In just a few months, 40 very special rodents will embark upon the journey of a lifetime.
Today UCLA scientists are announcing the start of a project that will test a new therapy that has the potential to slow, halt or even reverse bone loss due to disease or injury.
With grant funding from the Center for the Advancement of Science in Space (CASIS), a team of stem cell scientists led by UCLA professor of orthopedic surgery Chia Soo will send 40 rodents to the International Space Station (ISS). Living under microgravity conditions for two months, these rodents will begin to undergo bone loss—thus closely mimicking the conditions of bone loss, known as osteoporosis, seen in humans back on Earth.
At that point, the rodents will be injected with a molecule called NELL-1. Discovered by Soo’s UCLA colleague Kang Ting, this molecule has been shown in early tests to spur bone growth. In this new set of experiments on the ISS, the researchers hope to test the ability of NELL-1 to spur bone growth in the rodents.
The team is optimistic that NELL-1 could really be key to transforming how doctors treat bone loss. Said Ting in a news release:
“NELL-1 holds tremendous hope, not only for preventing bone loss but one day even restoring healthy bone. For patients who are bed-bound and suffering from bone loss, it could be life-changing.”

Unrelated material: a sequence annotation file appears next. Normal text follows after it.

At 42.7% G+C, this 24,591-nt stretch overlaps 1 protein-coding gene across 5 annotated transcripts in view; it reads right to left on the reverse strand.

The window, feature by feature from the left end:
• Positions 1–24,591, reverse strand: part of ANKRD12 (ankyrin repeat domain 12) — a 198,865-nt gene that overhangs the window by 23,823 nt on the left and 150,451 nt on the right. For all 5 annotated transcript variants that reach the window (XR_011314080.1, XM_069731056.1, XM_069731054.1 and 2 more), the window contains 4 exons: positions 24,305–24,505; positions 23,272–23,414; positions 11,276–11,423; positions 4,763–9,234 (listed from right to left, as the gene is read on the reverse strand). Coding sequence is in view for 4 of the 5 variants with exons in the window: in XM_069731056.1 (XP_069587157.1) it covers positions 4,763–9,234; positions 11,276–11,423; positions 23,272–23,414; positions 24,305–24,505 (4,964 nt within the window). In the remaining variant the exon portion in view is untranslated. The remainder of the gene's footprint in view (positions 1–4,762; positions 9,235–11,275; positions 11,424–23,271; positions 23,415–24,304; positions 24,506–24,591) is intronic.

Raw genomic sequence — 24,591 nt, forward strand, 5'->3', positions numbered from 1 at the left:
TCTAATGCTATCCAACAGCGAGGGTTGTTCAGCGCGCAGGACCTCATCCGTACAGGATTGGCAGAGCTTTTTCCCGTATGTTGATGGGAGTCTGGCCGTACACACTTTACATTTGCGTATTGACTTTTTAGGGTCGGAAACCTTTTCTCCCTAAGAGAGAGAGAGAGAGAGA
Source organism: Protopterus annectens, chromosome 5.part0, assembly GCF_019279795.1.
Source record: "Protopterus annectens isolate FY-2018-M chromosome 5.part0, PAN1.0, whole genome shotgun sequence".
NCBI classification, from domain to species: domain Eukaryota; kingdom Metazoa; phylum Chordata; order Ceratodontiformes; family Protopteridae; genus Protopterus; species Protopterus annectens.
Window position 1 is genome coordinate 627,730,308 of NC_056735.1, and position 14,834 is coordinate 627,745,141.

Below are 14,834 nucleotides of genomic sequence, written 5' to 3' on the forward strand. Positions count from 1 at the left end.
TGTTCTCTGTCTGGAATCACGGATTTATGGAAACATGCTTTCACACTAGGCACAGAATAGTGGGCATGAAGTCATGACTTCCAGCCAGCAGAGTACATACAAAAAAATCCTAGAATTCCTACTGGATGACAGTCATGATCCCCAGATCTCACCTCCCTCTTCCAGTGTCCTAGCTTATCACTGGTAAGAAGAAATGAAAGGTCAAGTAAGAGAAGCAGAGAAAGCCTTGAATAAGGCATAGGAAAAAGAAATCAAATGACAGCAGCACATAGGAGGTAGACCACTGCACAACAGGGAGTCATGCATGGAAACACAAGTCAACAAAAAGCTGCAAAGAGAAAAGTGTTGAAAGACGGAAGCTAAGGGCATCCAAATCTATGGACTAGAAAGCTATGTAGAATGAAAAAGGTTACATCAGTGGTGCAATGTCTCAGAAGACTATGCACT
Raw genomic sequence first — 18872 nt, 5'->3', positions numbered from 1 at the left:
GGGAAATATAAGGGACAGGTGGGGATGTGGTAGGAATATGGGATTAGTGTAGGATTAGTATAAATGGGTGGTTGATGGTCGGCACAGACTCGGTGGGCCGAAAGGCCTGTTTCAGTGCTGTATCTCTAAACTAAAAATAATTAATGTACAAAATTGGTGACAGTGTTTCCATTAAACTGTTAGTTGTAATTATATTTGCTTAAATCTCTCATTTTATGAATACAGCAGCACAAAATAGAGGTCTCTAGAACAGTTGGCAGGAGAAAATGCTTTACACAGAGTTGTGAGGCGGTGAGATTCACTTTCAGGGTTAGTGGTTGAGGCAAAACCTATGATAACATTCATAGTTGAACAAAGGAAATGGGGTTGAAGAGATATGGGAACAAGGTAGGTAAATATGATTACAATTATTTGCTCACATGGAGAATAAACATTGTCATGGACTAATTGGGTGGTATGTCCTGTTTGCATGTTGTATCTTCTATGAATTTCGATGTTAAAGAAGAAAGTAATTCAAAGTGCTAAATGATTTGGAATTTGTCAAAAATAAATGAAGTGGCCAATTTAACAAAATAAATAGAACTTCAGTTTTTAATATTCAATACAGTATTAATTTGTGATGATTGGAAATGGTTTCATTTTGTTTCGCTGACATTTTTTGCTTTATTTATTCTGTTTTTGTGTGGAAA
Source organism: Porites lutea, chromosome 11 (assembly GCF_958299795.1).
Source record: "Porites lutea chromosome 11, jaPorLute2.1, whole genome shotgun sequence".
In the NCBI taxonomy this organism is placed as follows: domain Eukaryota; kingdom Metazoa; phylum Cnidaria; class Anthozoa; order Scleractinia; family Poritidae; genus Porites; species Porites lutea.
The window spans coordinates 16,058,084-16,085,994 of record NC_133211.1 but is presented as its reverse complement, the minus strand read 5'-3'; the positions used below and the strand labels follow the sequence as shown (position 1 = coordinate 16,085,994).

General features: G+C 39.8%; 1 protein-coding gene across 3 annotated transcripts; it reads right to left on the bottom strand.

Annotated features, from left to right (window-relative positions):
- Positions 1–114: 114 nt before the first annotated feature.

“Besides testing the limits of NELL-1’s robust bone-producing efforts, this mission will provide new insights about bone biology and could uncover important clues for curing diseases such as osteoporosis,” added Ben Wu, a UCLA bioengineer responsible for initially modifying NELL-1 to make it useful for treating bone loss.
The UCLA team will oversee ground operations while the experiments will be performed by NASA scientists on the ISS and coordinated by CASIS.
These experiments are important not only for developing new therapies to treat gradual bone loss, such as osteoporosis, which normally affects the elderly, but also those who have bone loss due to trauma or injury—including bone loss due to extended microgravity conditions, a persistent problem for astronauts living on the ISS. Said Soo:
“This research has enormous translational application for astronauts in space flight and for patients on Earth who have osteoporosis or other bone-loss problems from disease, illness or trauma.”